General Electric Model 8B22 "Executive"

This is the 1948 General Electric model 8B22, which they called the "Executive".  If that name sounds familiar, it was the third GE model with that name, a followup to the original AB8B02 "Executive" and the 8B04 "New Executive".  The case is silver plated brass , with a matte "butler" finish.

I would like to take this opportunity to thank the person who threw this clock in the trash at an auction a few years ago.  I was more than happy to take it home for free!

Just after WW-II, GE issued this clock along with a companion model, the 8B23 "Register" that was sold under the Telechron name.  The 8B23 had a metal case with a bronze finish (they called it "gunmetal").  These were the last of the GE/Telechron digital cyclometer models.

A picture of the 8B23 can be seen here.

They are very different from the prewar clocks.   The movements were made by Pennwood, which was a much simpler design than the Telechron, though they used the Telechron rotor and coil assembly for motive power.  The lower cost of the Pennwood movement may have been a factor.  These clocks were expensive (about $30 each).  The money, apparently, went for the case, not the movement.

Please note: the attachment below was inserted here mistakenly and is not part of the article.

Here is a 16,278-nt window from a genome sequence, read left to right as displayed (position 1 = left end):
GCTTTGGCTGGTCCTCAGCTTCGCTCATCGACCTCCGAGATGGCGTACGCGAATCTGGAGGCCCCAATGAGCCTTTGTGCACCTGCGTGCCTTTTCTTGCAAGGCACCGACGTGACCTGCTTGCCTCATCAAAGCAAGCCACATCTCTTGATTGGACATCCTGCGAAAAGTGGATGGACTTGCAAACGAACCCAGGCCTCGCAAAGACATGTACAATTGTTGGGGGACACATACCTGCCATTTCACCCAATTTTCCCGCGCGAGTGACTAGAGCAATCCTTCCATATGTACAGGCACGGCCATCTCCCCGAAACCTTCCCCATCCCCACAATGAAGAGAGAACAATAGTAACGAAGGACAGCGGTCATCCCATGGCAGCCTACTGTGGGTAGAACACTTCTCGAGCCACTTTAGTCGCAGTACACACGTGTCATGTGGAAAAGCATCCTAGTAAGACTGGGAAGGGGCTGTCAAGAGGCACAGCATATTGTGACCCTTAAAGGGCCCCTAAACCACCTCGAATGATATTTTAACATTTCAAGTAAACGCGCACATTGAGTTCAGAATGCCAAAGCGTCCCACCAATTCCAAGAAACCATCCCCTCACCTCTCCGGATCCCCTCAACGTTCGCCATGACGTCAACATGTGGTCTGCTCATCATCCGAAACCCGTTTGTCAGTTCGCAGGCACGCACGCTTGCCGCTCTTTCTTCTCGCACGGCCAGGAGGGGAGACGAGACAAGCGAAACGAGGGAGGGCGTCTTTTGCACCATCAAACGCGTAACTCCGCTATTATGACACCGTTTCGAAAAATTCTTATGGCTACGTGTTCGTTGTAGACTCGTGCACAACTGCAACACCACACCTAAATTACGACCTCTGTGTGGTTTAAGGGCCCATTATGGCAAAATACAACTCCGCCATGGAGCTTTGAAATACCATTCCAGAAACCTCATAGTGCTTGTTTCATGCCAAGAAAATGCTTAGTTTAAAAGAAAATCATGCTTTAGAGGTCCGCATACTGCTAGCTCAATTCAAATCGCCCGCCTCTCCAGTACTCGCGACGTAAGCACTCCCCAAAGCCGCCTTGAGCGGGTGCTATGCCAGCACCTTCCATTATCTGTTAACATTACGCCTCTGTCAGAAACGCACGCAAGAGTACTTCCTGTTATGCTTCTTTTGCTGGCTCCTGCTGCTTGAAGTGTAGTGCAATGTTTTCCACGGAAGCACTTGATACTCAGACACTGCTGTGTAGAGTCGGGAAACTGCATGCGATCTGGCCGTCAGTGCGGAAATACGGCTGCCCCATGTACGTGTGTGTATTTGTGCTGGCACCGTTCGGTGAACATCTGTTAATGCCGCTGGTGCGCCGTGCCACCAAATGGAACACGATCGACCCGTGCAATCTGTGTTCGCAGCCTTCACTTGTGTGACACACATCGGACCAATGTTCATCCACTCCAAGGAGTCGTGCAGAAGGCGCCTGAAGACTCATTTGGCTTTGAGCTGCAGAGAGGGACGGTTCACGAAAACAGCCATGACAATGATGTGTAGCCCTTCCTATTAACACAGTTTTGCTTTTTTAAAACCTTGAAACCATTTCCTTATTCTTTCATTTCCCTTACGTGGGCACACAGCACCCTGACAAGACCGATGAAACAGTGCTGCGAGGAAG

The design, construction, and individual parts of the 8B22 and 8B23 are strikingly similar to the Lawson metal-cased clocks, such as the "Zephyr" and the model 202 clocks featured elsewhere on this site.   In fact, a clock that, apart from the finish, was identical to the GE 8B22 was sold as a Lawson.  An example of this clock can be seen below.  It was identified as the "Model P-40 Style 500".

Notice the two small holes on either side of the Lawson decal on the bottom of this clock.  The GE version had a metal nameplate that was mounted using these holes.  So, that would indicate that the case was made to GE specifications, but was made available to Lawson.

I believe that cases for these clocks were not made either by GE or by Lawson, but by the Smith Metal Arts Company of Buffalo, NY.  This is discussed in more detail here.

The pictures of the Lawson 500 clock appear here courtesy of Bob's Clock Gallery.